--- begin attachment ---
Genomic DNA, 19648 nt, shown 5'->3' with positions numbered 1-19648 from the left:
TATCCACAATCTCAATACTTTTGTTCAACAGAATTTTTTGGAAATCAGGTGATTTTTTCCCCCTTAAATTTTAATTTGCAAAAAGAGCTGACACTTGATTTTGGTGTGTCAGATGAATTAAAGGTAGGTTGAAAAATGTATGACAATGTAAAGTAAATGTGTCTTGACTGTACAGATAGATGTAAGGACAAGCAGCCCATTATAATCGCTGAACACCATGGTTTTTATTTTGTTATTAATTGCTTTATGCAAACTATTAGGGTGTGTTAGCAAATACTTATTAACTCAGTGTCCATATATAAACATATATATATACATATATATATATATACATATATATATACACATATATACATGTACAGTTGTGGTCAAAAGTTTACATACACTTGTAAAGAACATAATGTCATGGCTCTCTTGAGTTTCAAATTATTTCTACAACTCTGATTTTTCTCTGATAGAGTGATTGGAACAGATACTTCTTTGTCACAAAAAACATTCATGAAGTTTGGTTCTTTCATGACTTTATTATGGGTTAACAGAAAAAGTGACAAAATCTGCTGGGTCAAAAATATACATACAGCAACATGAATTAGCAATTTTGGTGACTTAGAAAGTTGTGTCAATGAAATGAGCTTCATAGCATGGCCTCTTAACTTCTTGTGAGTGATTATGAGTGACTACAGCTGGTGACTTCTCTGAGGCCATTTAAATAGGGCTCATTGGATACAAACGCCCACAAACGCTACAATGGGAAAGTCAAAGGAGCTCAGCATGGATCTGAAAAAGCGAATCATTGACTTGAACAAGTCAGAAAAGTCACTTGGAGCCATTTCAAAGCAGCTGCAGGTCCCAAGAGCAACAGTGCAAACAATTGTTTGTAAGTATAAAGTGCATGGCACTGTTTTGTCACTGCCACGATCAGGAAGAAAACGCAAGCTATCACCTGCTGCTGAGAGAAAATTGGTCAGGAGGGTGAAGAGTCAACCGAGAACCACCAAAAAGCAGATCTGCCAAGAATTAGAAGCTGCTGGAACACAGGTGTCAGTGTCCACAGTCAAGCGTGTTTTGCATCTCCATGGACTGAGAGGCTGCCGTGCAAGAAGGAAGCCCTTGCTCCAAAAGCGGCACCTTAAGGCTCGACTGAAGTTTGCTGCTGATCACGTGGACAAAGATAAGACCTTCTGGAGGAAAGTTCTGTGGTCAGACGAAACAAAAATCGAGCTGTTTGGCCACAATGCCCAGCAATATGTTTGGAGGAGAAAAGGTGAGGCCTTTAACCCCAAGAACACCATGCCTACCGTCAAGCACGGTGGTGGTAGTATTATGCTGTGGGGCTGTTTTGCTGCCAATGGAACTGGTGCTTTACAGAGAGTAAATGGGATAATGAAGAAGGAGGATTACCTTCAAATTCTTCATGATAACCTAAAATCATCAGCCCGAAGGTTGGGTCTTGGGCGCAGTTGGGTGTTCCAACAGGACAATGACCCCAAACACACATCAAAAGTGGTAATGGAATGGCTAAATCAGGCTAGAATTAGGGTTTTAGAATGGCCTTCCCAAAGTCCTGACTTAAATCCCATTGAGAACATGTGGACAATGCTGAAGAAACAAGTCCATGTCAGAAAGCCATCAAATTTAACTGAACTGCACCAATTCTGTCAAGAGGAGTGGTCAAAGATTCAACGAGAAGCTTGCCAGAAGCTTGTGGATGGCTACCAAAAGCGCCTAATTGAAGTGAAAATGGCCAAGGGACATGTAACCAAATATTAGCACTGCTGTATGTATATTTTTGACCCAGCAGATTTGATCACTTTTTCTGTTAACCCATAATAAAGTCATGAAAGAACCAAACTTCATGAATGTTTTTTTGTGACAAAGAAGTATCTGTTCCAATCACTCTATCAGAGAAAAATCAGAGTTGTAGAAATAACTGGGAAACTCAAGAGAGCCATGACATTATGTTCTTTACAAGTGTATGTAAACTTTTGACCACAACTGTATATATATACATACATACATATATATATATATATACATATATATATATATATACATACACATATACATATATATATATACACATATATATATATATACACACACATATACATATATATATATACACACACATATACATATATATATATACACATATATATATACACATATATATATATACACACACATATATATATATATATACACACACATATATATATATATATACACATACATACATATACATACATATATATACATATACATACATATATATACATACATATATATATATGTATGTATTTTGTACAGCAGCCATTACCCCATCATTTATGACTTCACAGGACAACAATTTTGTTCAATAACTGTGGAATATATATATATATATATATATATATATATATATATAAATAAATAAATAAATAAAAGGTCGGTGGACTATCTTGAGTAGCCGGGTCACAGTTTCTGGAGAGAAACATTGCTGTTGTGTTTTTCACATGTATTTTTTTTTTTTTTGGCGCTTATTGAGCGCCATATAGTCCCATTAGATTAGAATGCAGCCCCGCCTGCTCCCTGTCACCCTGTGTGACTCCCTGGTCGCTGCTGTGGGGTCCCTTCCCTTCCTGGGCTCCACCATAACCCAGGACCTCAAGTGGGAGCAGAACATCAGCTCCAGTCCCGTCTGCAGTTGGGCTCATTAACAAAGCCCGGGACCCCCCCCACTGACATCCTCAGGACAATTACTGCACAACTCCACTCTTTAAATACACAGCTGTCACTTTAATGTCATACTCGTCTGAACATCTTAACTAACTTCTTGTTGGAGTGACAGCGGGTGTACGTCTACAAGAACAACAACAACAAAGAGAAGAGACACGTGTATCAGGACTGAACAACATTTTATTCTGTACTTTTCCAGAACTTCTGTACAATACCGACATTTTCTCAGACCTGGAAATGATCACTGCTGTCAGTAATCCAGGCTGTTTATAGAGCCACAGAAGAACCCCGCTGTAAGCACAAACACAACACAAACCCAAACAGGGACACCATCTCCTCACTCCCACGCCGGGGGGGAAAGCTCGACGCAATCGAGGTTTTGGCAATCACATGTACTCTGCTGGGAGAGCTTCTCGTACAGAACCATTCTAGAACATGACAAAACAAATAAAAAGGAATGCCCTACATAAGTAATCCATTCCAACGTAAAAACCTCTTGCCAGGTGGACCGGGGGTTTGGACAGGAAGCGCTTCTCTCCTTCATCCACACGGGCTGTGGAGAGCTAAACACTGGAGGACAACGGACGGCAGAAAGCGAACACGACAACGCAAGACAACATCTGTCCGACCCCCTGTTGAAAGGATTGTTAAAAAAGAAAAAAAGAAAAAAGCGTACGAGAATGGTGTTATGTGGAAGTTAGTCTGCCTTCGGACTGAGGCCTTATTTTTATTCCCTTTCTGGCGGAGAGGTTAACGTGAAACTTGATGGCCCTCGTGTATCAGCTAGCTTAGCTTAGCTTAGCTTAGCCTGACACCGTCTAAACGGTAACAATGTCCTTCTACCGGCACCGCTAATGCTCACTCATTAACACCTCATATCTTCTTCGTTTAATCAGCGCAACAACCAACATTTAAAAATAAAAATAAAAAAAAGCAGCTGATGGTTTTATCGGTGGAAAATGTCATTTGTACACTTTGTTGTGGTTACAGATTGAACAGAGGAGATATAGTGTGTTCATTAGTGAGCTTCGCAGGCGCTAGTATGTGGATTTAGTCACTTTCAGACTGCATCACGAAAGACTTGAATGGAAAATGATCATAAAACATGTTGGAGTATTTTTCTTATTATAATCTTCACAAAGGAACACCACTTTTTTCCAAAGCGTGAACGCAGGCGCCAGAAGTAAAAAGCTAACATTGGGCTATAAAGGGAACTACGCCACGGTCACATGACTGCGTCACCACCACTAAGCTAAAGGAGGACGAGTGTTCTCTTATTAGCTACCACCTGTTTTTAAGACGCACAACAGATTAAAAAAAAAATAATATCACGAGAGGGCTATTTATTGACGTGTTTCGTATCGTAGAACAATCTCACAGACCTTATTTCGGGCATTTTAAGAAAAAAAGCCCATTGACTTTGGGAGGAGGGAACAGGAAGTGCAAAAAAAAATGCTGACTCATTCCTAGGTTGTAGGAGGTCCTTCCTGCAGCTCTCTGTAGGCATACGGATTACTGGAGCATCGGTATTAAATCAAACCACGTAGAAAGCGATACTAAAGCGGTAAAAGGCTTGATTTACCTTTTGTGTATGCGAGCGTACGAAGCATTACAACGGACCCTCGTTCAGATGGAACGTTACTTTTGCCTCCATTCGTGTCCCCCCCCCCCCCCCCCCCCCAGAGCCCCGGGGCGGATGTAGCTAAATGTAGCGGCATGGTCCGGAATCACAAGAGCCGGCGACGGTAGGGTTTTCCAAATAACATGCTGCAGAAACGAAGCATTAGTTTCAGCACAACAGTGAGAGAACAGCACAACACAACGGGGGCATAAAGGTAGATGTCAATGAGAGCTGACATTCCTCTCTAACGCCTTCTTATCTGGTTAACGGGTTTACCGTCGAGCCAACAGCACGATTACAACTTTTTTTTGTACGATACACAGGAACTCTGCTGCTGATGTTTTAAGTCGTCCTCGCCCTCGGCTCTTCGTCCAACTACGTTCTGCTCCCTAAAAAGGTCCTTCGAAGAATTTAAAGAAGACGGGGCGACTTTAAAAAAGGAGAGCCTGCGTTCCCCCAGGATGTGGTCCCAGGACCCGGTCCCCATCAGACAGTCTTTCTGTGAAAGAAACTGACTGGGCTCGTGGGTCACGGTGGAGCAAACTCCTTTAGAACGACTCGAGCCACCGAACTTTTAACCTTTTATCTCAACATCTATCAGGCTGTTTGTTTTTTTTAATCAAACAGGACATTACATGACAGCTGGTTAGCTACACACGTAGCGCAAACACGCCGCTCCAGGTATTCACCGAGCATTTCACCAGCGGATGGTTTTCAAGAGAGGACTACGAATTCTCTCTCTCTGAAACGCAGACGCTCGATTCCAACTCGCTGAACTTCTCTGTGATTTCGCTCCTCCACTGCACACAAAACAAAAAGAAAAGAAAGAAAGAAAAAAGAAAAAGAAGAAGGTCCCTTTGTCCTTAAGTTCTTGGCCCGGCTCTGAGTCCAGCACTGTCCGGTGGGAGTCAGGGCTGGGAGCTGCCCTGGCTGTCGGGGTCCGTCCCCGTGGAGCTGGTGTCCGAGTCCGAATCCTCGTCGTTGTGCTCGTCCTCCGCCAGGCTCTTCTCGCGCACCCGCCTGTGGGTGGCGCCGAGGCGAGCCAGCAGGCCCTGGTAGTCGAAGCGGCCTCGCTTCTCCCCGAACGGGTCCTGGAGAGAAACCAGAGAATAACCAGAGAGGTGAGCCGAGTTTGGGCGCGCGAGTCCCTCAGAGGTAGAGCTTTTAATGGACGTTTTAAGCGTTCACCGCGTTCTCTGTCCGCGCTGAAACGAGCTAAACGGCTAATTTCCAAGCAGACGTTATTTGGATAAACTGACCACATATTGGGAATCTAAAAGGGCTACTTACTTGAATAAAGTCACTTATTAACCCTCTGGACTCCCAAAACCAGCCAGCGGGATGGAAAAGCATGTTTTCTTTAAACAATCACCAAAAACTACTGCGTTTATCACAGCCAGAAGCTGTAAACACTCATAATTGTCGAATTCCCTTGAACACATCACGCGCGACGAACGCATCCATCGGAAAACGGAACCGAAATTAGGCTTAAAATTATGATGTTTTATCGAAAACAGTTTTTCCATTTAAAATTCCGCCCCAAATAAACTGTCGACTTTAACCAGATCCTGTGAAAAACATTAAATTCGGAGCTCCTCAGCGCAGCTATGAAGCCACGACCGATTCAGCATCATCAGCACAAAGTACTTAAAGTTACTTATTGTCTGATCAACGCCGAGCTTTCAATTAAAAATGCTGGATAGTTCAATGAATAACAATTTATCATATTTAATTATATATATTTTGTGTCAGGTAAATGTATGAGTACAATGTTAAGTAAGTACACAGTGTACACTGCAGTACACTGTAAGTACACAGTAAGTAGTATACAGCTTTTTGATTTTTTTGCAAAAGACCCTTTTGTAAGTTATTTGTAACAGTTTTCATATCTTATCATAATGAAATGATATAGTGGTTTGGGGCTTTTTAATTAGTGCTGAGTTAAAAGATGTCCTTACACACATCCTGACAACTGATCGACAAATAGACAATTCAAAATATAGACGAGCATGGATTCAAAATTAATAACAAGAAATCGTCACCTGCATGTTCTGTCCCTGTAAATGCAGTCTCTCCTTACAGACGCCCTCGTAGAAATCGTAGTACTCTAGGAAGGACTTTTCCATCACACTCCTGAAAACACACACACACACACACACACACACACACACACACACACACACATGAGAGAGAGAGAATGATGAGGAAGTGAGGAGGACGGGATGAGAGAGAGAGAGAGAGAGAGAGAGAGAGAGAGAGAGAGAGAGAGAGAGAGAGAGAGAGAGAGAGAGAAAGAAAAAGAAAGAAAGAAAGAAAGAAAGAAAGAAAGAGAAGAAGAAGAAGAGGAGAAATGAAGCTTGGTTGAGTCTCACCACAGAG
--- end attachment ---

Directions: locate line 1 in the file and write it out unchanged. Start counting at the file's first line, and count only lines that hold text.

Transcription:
Genomic DNA, 19648 nt, shown 5'->3' with positions numbered 1-19648 from the left: